Sec. 2. If the land of any person shall be overflowed, drained, or otherwise injured by the use of such dam, and said damage or injury shall not, within thirty days after due notice thereof, be satisfactorily adjusted by the party erecting or maintaining said dam, either party may apply by petition to the supreme judicial court, in the county or counties where such damage or grievance arises, to have the damage that may have been or may be done thereby, assessed; which petition shall set out the title and description of the premises damaged, the right by reason whereof said grievance arises, the location of the dam, and extent of the damages that may be occasioned thereby; and said court, after reasonable notice to all persons interested, shall, unless the parties agree upon the judgment that shall be rendered, refer said petition to a committee of three disinterested persons, to be appointed by said court, to determine in relation to the matters set forth therein.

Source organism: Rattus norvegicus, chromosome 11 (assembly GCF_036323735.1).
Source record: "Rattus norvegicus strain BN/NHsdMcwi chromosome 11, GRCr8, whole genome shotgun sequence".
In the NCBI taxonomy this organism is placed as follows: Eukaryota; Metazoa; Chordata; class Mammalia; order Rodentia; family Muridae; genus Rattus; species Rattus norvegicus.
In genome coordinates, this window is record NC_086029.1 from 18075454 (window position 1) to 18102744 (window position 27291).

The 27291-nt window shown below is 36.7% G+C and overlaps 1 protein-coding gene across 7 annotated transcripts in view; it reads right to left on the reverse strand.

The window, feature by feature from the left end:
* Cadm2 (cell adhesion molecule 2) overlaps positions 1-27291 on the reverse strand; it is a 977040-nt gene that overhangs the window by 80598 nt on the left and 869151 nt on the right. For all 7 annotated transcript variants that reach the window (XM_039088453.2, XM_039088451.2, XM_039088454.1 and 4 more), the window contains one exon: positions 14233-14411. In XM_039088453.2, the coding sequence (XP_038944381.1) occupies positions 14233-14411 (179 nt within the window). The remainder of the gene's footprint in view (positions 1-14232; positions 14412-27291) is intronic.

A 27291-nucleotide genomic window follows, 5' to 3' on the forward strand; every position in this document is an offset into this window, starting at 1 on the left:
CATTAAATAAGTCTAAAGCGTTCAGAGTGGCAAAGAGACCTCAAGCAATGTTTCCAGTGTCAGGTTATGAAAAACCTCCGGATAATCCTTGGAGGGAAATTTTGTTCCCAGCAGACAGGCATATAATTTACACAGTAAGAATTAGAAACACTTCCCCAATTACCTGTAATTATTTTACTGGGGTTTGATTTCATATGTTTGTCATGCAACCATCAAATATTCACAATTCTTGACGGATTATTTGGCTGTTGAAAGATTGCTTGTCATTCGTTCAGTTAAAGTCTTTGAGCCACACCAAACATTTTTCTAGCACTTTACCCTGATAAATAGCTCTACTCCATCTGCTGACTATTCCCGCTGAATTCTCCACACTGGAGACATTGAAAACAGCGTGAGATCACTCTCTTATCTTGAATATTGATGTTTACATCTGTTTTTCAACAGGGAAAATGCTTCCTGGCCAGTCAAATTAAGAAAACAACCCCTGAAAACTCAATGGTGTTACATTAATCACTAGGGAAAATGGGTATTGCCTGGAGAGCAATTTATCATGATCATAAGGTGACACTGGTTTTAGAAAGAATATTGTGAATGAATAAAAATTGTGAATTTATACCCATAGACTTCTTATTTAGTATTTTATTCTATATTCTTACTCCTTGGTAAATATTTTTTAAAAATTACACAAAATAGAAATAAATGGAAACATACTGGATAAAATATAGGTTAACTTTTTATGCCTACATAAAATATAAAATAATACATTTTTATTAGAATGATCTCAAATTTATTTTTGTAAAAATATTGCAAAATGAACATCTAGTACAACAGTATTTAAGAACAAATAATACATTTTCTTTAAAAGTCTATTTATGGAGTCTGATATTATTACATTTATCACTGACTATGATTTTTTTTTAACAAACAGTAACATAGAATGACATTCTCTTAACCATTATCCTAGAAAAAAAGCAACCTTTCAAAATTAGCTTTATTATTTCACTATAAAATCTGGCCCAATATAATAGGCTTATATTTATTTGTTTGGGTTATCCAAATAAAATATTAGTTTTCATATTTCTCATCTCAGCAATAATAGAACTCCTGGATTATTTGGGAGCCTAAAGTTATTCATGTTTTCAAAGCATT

Sec. 3. The committee shall give such notice to the parties as shall be ordered by said court; shall hear the parties and view the premises; and, if they shall be of opinion that the flowing or draining of said land, to the depth and extent that the same may or can be flowed by said dam, is or may be of public use or benefit to the people of this state, and that the same is necessary for the use of the mill or mills for which said dam was designed, they shall estimate the damages, and make report to the said court at the next term thereof after said view and estimate. Upon the return of the report of said committee, any person interested therein may object to the acceptance of the same for any irregularity or improper conduct of said committee; and said court may set aside said report for any just and reasonable cause, and, if required, shall inquire for itself whether the erection of said dam is of public use or benefit, any finding of the committee upon that point notwithstanding;